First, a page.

Later on, on the advice of an ID attending, I researched a family relative’s medical condition. It was helpful to have the background and some of the research articles and studies did make sense and I found it very helpful.
    I was never anti -science and always had the greatest respect for many of my professional. colleagues. I also enjoyed working with the Phd/MD students
    The change you have documented is what I experienced but did not have the background or understanding to comprehend. Thank you.

    James OBrien, M.D.
    January 13, 2017 | 8:20 PM

    The article itself argues for better scientists and doesn’t dwell on appearance of conflict of interest or private funding.

    Unless the reproducibility crisis is greater in pharma sponsored research than government sponsored research (I’m open to that argument if there is data supporting it), then we ought to focus on lousy medical research as being the result of lousy academics in too many research institutions publishing in too many marginal journals. I can think of research in child development as a prime example of a field tainted by the unconscious biases and psychological wounds of the researchers.

    My early impression from my observations was that zealotry and ideology among the principals were far more serious obstacles to good research than funding sources.

    The meta study that would be key would be reproducibility of psychological vs. psychiatric research. I suspect both are very bad but that the psychological is slightly worse. And I’m a big supporter of good psychological research, though I think most of the great experiments were done a half century ago.

    January 14, 2017 | 3:44 AM

    I found this article (discussed by 1boringoldman previously) of relevance:
    Especially the paragraph at the top of p193 regarding visible experts. I would argue that the needs of Pharma corporate science disproportionately favored visible experts in academia in the worst sense of the word.
    Not sure I could point to objective data backing up that subjective impression.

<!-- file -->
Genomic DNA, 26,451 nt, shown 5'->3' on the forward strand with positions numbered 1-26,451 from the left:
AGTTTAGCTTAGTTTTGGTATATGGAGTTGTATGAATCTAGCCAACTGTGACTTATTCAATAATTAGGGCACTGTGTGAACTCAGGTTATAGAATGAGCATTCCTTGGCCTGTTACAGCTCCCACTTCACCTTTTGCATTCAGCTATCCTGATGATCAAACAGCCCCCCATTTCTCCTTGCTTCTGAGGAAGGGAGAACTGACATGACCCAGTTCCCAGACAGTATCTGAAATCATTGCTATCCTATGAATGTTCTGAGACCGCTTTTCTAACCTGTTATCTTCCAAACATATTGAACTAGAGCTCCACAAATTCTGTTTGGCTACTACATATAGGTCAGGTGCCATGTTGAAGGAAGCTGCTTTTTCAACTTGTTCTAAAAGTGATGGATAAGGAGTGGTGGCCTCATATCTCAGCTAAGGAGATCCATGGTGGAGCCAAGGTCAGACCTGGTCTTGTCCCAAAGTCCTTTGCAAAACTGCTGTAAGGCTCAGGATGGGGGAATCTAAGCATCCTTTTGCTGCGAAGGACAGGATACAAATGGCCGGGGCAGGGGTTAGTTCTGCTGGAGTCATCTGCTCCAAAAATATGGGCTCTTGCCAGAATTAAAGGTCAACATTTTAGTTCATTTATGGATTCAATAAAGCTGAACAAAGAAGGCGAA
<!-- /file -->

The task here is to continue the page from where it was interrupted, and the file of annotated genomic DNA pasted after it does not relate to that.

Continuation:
But fundamentally my focus is more on some of our academics, particularly the thought leader class, than Pharma.
    I would suggest that the hollowing out of what should be “high quality” work and journals has been more of a problem for clinicians than the proliferation of crappy Frontiers N! journals.
    Perhaps they are all problems.
    I would not agree that Pharma has been a non-factor in the nurturing of academic emperors with little clothing. But I certainly wouldn’t argue for any one thing being the only factor, or all bad. Pharma included.

    James OBrien, M.D.
    January 14, 2017 | 11:33 AM

    Almost all the late 20th century research on recovered memories was flat out horrible, biased, corrupt or invalid without any financial assistance from Pfizer. It never occurred to the researchers (or, evidently, the publishers) that the power of suggestion (https://en.wikipedia.org/wiki/Kee_MacFarlane) or a reverse Hawthorne effect would influence the results, although any psychological researcher or anyone who has taken freshman Psych 101 should know that.

    When you compare that research to studies like Asch conformity in the 50s, you see a real decline in intellectual rigor and a drift toward emotional fanaticism.

    January 14, 2017 | 2:48 PM

    I certainly wouldn’t argue for any one thing being the only factor, or all bad. Pharma included.